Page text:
Scientists identify new flowers from a forest that existed 100 million years ago

Sometimes you don’t know what you have until it’s gone. Valviloculus pleristaminis is a perfect example.

Scientists only recently identified this mysterious, extinct flower. It once flourished in the Cretaceous Period – a relic of flowers from bygone times that has been kept in timeless amber since a nameless day when dinosaurs were still roaming the earth.

“This isn’t a Christmas flower, but it’s a beauty, especially when you consider that it was part of a forest that existed 100 million years ago,” says Professor Emeritus George Poinar Jr. of Oregon State University.

Poinar Jr. is something of an authority on amber’s time capsule-like abilities.

The Octogenarian entomologist is widely considered to be the scientist who popularized the phenomenon of the predominance of prehistoric insects and nematodes in tree sap over geological time – ideas that literally flew in the pop culture imagination for most of the time Jurassic Park.

010 old flower 2(George Poinar Jr./OSU)

This lifelong focus began decades ago, but Poinar Jr.’s academic achievements are still amazing. In recent years he has described old, clogged ticks, discovered new orders of insect life, traced the origins of malaria, and found his fair share of forgotten flowers.

V. pleristaminiswhich represents both a new genus and a new type of flower, is one of the newest in this ever-growing bouquet.

“The male flower is tiny, about 2 millimeters wide, but has about 50 stamens that are arranged in a spiral and their anthers point towards the sky,” explains Poinar.

“Although so small, the remaining detail is amazing. Our specimen was likely part of a cluster on the plant that contained many similar flowers, some possibly female.”

The specimen in question was obtained from amber mines in Myanmar, which were kept in marine sediment deposits from the Middle Cretaceous about 99 million years ago.

010 old flower 2(George Poinar Jr./OSU)

According to the researchers V. pleristaminis, an example of an angiosperm (flowering plant), probably belongs to the order of Laurales and is particularly similar to the families Monimiaceae and Atherospermataceae.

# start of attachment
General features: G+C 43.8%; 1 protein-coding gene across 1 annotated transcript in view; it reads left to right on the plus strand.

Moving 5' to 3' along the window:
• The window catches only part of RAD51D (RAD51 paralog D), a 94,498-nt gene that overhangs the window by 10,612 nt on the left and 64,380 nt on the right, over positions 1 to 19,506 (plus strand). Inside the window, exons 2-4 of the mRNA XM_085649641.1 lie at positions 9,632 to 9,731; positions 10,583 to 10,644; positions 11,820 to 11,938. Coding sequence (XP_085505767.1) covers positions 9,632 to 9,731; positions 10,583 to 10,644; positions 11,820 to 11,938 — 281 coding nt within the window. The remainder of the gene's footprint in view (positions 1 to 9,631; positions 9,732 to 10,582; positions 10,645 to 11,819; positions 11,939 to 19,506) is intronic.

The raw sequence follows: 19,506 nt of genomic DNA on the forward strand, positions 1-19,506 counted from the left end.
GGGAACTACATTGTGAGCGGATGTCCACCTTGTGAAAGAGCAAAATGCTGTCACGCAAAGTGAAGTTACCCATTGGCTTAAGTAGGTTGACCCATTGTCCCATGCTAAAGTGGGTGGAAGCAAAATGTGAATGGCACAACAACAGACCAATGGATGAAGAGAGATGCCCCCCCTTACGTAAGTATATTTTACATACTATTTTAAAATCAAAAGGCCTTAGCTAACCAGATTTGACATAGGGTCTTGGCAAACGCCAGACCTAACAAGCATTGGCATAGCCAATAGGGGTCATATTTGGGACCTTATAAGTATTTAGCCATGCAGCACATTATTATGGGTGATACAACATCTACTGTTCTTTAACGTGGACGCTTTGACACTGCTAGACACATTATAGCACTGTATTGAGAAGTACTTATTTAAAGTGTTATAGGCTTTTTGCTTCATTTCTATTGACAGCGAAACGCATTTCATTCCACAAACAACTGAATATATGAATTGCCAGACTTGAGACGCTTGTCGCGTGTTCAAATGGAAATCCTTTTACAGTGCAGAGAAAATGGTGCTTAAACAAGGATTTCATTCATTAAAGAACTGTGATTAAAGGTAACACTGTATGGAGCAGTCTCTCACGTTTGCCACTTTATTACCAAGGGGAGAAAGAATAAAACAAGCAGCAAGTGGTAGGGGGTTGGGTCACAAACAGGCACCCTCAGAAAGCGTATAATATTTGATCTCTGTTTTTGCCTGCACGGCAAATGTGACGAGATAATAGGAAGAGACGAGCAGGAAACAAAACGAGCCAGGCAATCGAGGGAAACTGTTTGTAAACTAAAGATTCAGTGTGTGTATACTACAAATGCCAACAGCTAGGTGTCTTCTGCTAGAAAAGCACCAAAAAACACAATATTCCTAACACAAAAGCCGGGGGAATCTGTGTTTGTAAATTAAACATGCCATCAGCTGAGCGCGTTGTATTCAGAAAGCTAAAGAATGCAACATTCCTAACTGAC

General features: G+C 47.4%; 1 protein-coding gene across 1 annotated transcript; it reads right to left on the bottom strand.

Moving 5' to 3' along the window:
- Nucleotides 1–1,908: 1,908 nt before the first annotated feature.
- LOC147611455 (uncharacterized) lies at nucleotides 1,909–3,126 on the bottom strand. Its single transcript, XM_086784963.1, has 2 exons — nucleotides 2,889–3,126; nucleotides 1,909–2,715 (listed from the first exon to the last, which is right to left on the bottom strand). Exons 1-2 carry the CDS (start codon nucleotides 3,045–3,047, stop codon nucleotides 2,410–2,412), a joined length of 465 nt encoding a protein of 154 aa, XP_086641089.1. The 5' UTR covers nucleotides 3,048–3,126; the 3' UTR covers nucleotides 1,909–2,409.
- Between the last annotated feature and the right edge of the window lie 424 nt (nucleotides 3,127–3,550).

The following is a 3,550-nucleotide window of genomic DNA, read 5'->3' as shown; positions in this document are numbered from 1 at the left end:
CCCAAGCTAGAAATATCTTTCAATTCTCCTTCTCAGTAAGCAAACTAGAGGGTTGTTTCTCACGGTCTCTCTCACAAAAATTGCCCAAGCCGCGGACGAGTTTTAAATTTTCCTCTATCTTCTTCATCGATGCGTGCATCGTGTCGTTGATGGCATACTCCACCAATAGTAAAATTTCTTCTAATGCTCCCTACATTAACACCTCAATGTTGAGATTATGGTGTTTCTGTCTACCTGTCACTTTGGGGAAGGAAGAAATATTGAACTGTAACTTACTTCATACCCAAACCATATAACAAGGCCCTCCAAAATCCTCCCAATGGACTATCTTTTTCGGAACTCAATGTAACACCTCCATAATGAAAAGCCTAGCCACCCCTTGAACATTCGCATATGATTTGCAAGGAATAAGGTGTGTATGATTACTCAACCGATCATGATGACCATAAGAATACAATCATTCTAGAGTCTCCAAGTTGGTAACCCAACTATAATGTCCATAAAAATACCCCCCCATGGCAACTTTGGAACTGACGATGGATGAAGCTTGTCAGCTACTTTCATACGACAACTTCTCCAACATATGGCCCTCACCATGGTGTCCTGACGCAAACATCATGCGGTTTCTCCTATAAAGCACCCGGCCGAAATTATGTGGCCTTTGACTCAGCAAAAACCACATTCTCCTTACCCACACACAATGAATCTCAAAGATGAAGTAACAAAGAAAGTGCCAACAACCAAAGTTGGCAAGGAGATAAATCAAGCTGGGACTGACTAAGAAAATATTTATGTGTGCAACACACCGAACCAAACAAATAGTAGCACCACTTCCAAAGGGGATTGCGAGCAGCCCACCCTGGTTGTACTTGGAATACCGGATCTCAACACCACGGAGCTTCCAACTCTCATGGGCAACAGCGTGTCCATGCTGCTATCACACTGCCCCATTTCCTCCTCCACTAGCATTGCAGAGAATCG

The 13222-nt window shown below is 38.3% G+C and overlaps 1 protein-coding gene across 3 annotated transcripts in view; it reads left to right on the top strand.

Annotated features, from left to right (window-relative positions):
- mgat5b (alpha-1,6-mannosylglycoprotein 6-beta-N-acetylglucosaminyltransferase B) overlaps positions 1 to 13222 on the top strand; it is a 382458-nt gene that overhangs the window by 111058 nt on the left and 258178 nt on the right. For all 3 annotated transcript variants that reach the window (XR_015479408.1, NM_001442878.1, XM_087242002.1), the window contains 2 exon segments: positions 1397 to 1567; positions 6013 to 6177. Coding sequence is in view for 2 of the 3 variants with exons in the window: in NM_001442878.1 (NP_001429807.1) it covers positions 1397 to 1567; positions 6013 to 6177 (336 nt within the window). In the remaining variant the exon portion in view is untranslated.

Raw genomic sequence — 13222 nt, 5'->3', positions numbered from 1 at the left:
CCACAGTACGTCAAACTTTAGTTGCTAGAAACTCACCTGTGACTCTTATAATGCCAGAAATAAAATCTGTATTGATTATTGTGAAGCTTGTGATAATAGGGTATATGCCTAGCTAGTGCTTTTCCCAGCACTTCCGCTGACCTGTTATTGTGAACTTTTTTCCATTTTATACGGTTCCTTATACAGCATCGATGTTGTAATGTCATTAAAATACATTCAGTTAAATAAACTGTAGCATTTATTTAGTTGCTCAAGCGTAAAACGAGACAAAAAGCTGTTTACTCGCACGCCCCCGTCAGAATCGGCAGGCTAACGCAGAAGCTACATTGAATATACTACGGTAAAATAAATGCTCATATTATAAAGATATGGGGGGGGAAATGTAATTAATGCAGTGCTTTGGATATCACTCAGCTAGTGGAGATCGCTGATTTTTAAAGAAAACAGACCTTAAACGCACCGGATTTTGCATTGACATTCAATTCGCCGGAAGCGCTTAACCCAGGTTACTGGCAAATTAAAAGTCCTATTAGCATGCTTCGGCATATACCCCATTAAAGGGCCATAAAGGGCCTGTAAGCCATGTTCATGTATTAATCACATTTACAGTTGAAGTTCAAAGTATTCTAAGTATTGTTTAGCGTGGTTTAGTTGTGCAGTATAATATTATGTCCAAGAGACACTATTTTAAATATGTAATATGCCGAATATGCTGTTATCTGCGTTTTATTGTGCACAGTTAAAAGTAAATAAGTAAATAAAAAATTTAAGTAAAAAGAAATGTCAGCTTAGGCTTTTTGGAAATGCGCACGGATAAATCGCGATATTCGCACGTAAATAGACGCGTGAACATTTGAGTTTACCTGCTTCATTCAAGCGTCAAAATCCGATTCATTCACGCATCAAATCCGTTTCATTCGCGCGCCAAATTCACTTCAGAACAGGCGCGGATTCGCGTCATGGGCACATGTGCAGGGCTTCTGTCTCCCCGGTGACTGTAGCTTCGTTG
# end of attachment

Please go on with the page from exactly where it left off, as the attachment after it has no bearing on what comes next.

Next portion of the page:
However, this strange, extinct flower offers more than just clues to the history of floral evolution.

According to Poinar Jr., V. pleristaminis and other Burmese amber angiosperm fossils like this one may also help solve a preeminent mystery surrounding the ancient supercontinent of Gondwana, from which these plants first emerged.

Specifically, V. pleristaminis would have once bloomed on a piece of Gondwana called the West Burma Block that broke off from the rest of the supercontinent at an unknown point in history.

When is a matter of debate, with some geological hypotheses tracing the date of separation back to 500 million years.

However, research by Poinar Jr. suggests that the West Burma Block could not have rafted from Gondwana to Asia prior to the Early Cretaceous, as angiosperms did not evolve and diversify until about 100 million years ago.

The debate probably won’t end anytime soon, however V. pleristaminis and his amber type offer a new school of thought on the matter – a burgeoning mystery waiting to be told for nearly 100 million years.

“The dating of [the West Burma Block] The tectonic migration from Gondwana is not yet firmly established, but the 100 Ma age of amber with its enclosed plant and animal fossils from the southern hemisphere could contribute to a possible solution to this problem, “the researchers write.

The results are reported in Journal of the Botanical Research Institute of Texas.